CENTRE Tours Hotel de Ville

Tours (pop 298,000) is one of the chief towns of the Loire Valley, as it acts as a train hub to the rest of the region. It comprises of a bustling city centre (usually teeming with university students) and a well-restored old city circle (La Vieux Tours). Being situated at the confluence of the Loire and Cher Rivers, Tours has seen the damage of the Battle of Tours in 732; as well the bombs of WWII. Therefore, much of its local castle has been destroyed. However, the town acts as a smart base to explore the chateaux of the surrounding areas; namely- Langeais, Villandry and Azuy-le-Rideau. Visitors also flock to Tours for its magnificent medieval cathedral.        

Place Jean Jaures is the geographical centre of Tours, with rue Nationale, Bd Beranger, Avenue de Grammond and Bd Heurteloup branching out from it. The commercial district stretches north from this ‘cross’, towards the river and the old city circle lies west of this, at Place Plumereau. You can arrive via regional flights at the Tours-Val de Loire Airport, located northeast of town; or via Tourine Fil Vert buses or SNCF trains at Place Général Leclerc.


 TOURS STREET MAP:   1. Tourist office  2. Train station  3. Place Jean Jaures  4. Place Plumereau  5. Cathédrale St-Gatien  6.Musée de Beaux-Arts  7. Musée du Compagnonnage  8. Musée du Gemmail  9. Basilique St-Martin  10. Vouvray (east of map limits; zoom out 4 clicks)


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CENTRE Tours, Cathédrale Saint-GatienCathédrale St-Gatien [Place de la Cathédrale, +33 247702100 ] has been a monument historique since 1862. Having been constructed over 4 centuries (13th – 16th century), the cathedral’s features are a physical documentation of the evolution of Gothic architecture. The building comprises of all the Gothic elements ranging from the sky scraping towers, lanky flying buttresses to grizzly gargoyles. However, the cathedral is best known for its intricately painted, gem-like stained glass windows- in particular, the rose window above the organ. Since actual works on the cathedral started much earlier, in the 12th century itself, the current cathedral sports a few Renaissance details as well. These influences can be seen on the domes of the 70m high towers as well as the northern Cloître de la Psalette. The St-Gatien cathedral also houses a finely sculpted tomb of the children of Charles VII and Anne de Bretagne.       

Opposite the cathedral, lies a flowery space, enclosed by ancient Gallo-Roman walls; known as the Cathedral Quarter. This area is less frequented by tourists as it is mainly populated with private residences. However, it is also home to a handful of flower gardens and Tours’ Musée de Beaux-Arts [18 Place François Sicard, +33 247056873,  ad/ch, €4/Free]. This fine arts museum sits in a gleaming white building that used to be the Archbishop’s palace. Built in the 18th century, the structure has a classical pediment and terraces that peek into the surrounding gardens. The museum displays an excellent collection of French provincial artworks, which are showcased in rooms that reflect their periods with relevant interior décor. Notable pieces are those by Eugene Delacriox, Monet and Andrea Mantega.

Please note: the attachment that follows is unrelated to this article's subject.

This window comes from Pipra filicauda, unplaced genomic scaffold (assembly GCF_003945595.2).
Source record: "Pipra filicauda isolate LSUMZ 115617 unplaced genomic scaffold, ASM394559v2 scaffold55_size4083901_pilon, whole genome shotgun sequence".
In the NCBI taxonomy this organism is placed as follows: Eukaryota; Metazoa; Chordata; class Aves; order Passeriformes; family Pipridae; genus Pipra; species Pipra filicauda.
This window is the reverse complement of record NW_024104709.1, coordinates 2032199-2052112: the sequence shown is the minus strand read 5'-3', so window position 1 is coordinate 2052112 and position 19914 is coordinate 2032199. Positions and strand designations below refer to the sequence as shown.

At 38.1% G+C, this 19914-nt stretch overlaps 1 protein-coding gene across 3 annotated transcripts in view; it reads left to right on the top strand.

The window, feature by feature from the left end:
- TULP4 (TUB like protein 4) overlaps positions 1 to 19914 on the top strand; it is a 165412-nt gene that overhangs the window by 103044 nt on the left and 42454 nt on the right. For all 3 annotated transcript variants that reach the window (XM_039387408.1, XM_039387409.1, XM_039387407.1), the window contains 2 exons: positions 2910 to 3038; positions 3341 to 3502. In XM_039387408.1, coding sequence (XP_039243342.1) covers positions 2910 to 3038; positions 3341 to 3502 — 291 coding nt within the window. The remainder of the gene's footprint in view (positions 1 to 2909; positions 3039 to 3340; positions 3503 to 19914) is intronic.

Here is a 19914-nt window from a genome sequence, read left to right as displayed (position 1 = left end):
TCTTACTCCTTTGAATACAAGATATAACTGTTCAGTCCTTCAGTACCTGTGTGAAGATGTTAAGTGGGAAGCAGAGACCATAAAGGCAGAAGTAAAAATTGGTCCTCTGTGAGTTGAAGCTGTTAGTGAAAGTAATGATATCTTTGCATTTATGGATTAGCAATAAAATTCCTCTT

Another art gallery across town is the Musée du Gemmail [7 rue du Mûrier, +33 247610119, ad/ch €5.40/Free]. Gemmail is a stained glass technique that uses fragments of coloured glass, glued together on a piece of cloth to create a mosaic. The work is then illuminated from behind, causing the colours of the ensemble to pop out. This technique was created in the 1930s, steadily gaining popularity until it flourished in the fifties, even being hailed as the new art form by Picasso. However, it died out soon after that, leaving these wonderfully abstract works behind. A good collection of these intriguing pieces are housed in this museum, which stands in a hotel.

Yet another interesting museum- the Musée du Compagnonnage [8 rue Nationale,   +33 247610793, ad/ch, €4.90/Free] (Museum of Companionship) is, despite what its name implies, has nothing to do with brethrens or cult groups. Instead, this unique museum is dedicated to the guild organisation of the Compagnonnages. Compagnons refers to the French craftsmen who have been in demand since the middle ages, thanks to the numerous showy castles and churches that dot the nation. In fact, the compagnons were the ones who were responsible for the fine metal restorations of the Statue of Liberty, in the 1980s. While the original Compagnonnages were restricted to stonemasons, ironmongers and carpenters, the current guild welcomes pastry chefs, coopers and locksmiths as well. Therefore the museum displays everything from huge clogs and locks to ginormous cakes.       

The Basilique St-Martin church [7 Rue Baleschoux, +33 247056387 ] was once responsible for making Tours an important pilgrimage site, as it housed the tomb of St-Martin- a Roman soldier-turned-evangelist, who performed many miracles in his time. He became the bishop of Tours in the 4th century and died here in 397. A Romanesque basilica was erected above his tomb in his honour; however, only its north tower remains today (due its destruction during the War of Religion and French Revolution). A replacement was built in 1862, a short distance from the original site, housing a small St-Martin museum [3 rue Rapin,  +33 247644887, ad/ch Free] beside it – showcasing the ruins of the lost church.

Vouvray (pop 3,000) is a small town just east of Tours that is best known for its white wine production. Many visitors to the area add wine tasting to their itinerary, as Vouvray is home to unique wine cellars, which are located in ancient man-made caves (serving as the perfect temperature control for the aging process).  The area is also surrounded by numerous vineyards.